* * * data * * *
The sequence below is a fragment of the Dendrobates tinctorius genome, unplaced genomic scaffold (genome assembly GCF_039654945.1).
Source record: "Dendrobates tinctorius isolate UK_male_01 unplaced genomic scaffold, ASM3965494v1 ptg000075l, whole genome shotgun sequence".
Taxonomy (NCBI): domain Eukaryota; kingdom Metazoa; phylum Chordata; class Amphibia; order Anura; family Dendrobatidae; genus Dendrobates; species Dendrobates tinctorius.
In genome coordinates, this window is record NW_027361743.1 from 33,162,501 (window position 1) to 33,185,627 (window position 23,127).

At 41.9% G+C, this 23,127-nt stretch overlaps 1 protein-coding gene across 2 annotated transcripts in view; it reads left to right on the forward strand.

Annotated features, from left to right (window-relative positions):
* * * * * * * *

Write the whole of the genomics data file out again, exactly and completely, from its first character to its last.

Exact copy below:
The sequence below is a fragment of the Dendrobates tinctorius genome, unplaced genomic scaffold (genome assembly GCF_039654945.1).
Source record: "Dendrobates tinctorius isolate UK_male_01 unplaced genomic scaffold, ASM3965494v1 ptg000075l, whole genome shotgun sequence".
Taxonomy (NCBI): domain Eukaryota; kingdom Metazoa; phylum Chordata; class Amphibia; order Anura; family Dendrobatidae; genus Dendrobates; species Dendrobates tinctorius.
In genome coordinates, this window is record NW_027361743.1 from 33,162,501 (window position 1) to 33,185,627 (window position 23,127).

At 41.9% G+C, this 23,127-nt stretch overlaps 1 protein-coding gene across 2 annotated transcripts in view; it reads left to right on the forward strand.

Annotated features, from left to right (window-relative positions):